ART. VII.- Memoirs of the Life of the Right Honourable Sir

James Mackintosh, edited by his son, Robert James Mackintosh, Esq.

The book, which we anew introduce to our readers, is one familiar no doubt to many of them: for it appeared some years ago, and was noticed at the time—but so partially, that the Indian topics, which occupy more than half its pages, were scarcely touched upon. The great celebrity of Mackintosh, as a philosopher and a man of letters, is, it is true, European ; yet the influence he exercised on the small circle in this country, into which it was his lot to be cast, and his impressions of " far. thest Ind,” give an interest to his private history, which belongs to that of hardly any other individual, who has visited these remote shores. That there have been men of a career more brilliant, we do not for a moment question ; but we feel certain there have been none, whose menoirs possess an equal charm. The dull routine of life in India was peculiarly fitted to draw out the talents of one like him, whose world was his library; as it led him with redoubled zeal to seek in literature relief from the ennui of ordinary Indian society. His criticisms on books are specimens of exquisite taste and extensive reading. Conversation, in the highest sense of the word, was to be met with in his company. His visitors did not come for the purpose of listening to the dissertations of a lecturer; but, on the contrary, he possessed the rare charm of imparting instruction without the appearance of doing so. of those, who enjoyed the privilege of mixing in his circle at Parell, there remain, we believe, none now at Bombay: the greater portion are, like himself, gathered to their fathers, and the few have long since retired from the service. It was but a little while ago, that the news. papers announced another blank in the list the old merchantbanker, Sir Charles Forbes. The book under review brings us acquainted, in an interesting manner, with society at Bombay, as it existed in those days. We fatter ourselves, therefore, that we shall be at once consulting the tastes of our readers, and discharging a debt, which we feel to be due to the memory of Mackintosh, by giving a connected narrative of his residence in India.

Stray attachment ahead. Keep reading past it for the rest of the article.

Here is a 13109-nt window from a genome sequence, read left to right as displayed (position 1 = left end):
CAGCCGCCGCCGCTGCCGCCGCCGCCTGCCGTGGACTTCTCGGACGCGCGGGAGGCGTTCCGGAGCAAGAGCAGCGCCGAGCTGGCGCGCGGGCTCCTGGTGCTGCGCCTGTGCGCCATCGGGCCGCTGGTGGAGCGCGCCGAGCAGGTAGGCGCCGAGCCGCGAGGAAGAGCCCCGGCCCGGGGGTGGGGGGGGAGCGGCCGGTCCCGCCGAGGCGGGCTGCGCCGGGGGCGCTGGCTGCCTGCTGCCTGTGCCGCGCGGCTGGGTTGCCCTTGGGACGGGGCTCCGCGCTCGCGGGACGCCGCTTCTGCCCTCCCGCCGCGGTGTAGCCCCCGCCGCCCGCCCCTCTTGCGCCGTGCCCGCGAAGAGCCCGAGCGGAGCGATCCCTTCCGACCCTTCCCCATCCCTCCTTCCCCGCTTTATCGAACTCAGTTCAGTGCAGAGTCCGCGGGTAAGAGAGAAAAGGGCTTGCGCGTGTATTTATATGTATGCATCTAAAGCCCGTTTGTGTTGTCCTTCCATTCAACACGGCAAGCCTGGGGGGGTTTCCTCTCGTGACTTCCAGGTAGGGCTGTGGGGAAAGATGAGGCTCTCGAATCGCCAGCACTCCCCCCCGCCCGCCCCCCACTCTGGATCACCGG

Our hero was born at Aldourie, near Inverness, in 1765. He was an only child ; and, his father being often absent on regimental duty, his mother had more even than the common share of her sex in directing the early dispositions of her child.


She is represented to have been a woman of a very superior stamp, and to have been in the habit of encouraging her son in his early taste for study, somewhat in opposition to the wishes of her husband, who, though in other respects a kind and indulgent parent, complained that the boy would become nothing better than "a mere pedant."